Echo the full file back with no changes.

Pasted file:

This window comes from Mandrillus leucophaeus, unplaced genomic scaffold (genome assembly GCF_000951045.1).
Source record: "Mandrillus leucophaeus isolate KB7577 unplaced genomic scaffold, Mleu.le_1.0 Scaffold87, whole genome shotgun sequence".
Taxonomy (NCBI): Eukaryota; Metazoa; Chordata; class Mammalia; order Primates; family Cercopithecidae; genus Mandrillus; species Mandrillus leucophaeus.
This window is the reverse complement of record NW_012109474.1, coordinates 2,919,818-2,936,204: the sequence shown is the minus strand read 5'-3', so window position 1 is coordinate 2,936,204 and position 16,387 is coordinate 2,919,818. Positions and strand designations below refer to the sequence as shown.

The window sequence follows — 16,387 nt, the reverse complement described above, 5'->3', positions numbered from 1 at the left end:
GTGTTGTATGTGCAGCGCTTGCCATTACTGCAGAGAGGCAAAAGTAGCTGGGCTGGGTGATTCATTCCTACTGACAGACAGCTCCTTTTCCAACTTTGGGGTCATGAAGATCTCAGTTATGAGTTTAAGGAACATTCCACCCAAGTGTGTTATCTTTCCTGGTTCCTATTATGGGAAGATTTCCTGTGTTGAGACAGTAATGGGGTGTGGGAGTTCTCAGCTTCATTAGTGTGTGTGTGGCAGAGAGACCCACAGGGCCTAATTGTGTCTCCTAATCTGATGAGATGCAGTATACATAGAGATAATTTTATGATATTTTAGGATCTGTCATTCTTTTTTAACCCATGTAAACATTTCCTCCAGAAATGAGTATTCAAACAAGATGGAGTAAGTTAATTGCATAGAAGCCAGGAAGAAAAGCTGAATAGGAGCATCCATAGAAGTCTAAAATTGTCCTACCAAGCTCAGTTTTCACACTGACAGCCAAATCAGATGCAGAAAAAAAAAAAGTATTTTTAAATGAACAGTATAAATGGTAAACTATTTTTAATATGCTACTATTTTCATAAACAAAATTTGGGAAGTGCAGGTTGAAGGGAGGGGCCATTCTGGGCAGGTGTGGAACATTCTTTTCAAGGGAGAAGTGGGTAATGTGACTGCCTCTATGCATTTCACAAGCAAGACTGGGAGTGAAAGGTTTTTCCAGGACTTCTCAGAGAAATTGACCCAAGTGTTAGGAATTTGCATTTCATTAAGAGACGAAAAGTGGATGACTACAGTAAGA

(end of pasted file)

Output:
This window comes from Mandrillus leucophaeus, unplaced genomic scaffold (genome assembly GCF_000951045.1).
Source record: "Mandrillus leucophaeus isolate KB7577 unplaced genomic scaffold, Mleu.le_1.0 Scaffold87, whole genome shotgun sequence".
Taxonomy (NCBI): Eukaryota; Metazoa; Chordata; class Mammalia; order Primates; family Cercopithecidae; genus Mandrillus; species Mandrillus leucophaeus.
This window is the reverse complement of record NW_012109474.1, coordinates 2,919,818-2,936,204: the sequence shown is the minus strand read 5'-3', so window position 1 is coordinate 2,936,204 and position 16,387 is coordinate 2,919,818. Positions and strand designations below refer to the sequence as shown.

The window sequence follows — 16,387 nt, the reverse complement described above, 5'->3', positions numbered from 1 at the left end:
GTGTTGTATGTGCAGCGCTTGCCATTACTGCAGAGAGGCAAAAGTAGCTGGGCTGGGTGATTCATTCCTACTGACAGACAGCTCCTTTTCCAACTTTGGGGTCATGAAGATCTCAGTTATGAGTTTAAGGAACATTCCACCCAAGTGTGTTATCTTTCCTGGTTCCTATTATGGGAAGATTTCCTGTGTTGAGACAGTAATGGGGTGTGGGAGTTCTCAGCTTCATTAGTGTGTGTGTGGCAGAGAGACCCACAGGGCCTAATTGTGTCTCCTAATCTGATGAGATGCAGTATACATAGAGATAATTTTATGATATTTTAGGATCTGTCATTCTTTTTTAACCCATGTAAACATTTCCTCCAGAAATGAGTATTCAAACAAGATGGAGTAAGTTAATTGCATAGAAGCCAGGAAGAAAAGCTGAATAGGAGCATCCATAGAAGTCTAAAATTGTCCTACCAAGCTCAGTTTTCACACTGACAGCCAAATCAGATGCAGAAAAAAAAAAAGTATTTTTAAATGAACAGTATAAATGGTAAACTATTTTTAATATGCTACTATTTTCATAAACAAAATTTGGGAAGTGCAGGTTGAAGGGAGGGGCCATTCTGGGCAGGTGTGGAACATTCTTTTCAAGGGAGAAGTGGGTAATGTGACTGCCTCTATGCATTTCACAAGCAAGACTGGGAGTGAAAGGTTTTTCCAGGACTTCTCAGAGAAATTGACCCAAGTGTTAGGAATTTGCATTTCATTAAGAGACGAAAAGTGGATGACTACAGTAAGA